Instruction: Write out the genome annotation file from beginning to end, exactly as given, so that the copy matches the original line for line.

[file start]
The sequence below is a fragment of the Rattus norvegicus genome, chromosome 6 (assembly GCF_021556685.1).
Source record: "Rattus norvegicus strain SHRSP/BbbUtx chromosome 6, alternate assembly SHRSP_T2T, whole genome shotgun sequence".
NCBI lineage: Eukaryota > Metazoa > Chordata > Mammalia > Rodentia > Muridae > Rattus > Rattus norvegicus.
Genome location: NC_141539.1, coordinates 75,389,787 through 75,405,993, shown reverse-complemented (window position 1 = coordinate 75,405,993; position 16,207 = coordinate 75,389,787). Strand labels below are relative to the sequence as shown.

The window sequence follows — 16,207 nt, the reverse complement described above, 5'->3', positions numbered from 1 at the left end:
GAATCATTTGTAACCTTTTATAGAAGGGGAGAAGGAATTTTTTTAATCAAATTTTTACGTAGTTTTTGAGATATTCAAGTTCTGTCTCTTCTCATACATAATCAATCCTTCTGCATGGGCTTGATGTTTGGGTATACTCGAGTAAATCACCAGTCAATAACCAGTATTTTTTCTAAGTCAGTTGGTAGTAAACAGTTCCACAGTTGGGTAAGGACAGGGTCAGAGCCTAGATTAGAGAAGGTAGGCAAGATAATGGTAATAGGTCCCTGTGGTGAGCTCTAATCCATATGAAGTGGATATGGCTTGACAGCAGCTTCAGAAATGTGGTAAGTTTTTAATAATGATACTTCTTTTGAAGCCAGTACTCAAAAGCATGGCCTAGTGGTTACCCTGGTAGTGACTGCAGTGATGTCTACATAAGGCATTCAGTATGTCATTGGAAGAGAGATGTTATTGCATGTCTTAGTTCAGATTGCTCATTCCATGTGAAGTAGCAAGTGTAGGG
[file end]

The sequence below is a fragment of the Rattus norvegicus genome, chromosome 6 (assembly GCF_021556685.1).
Source record: "Rattus norvegicus strain SHRSP/BbbUtx chromosome 6, alternate assembly SHRSP_T2T, whole genome shotgun sequence".
NCBI lineage: Eukaryota > Metazoa > Chordata > Mammalia > Rodentia > Muridae > Rattus > Rattus norvegicus.
Genome location: NC_141539.1, coordinates 75,389,787 through 75,405,993, shown reverse-complemented (window position 1 = coordinate 75,405,993; position 16,207 = coordinate 75,389,787). Strand labels below are relative to the sequence as shown.

The window sequence follows — 16,207 nt, the reverse complement described above, 5'->3', positions numbered from 1 at the left end:
GAATCATTTGTAACCTTTTATAGAAGGGGAGAAGGAATTTTTTTAATCAAATTTTTACGTAGTTTTTGAGATATTCAAGTTCTGTCTCTTCTCATACATAATCAATCCTTCTGCATGGGCTTGATGTTTGGGTATACTCGAGTAAATCACCAGTCAATAACCAGTATTTTTTCTAAGTCAGTTGGTAGTAAACAGTTCCACAGTTGGGTAAGGACAGGGTCAGAGCCTAGATTAGAGAAGGTAGGCAAGATAATGGTAATAGGTCCCTGTGGTGAGCTCTAATCCATATGAAGTGGATATGGCTTGACAGCAGCTTCAGAAATGTGGTAAGTTTTTAATAATGATACTTCTTTTGAAGCCAGTACTCAAAAGCATGGCCTAGTGGTTACCCTGGTAGTGACTGCAGTGATGTCTACATAAGGCATTCAGTATGTCATTGGAAGAGAGATGTTATTGCATGTCTTAGTTCAGATTGCTCATTCCATGTGAAGTAGCAAGTGTAGGG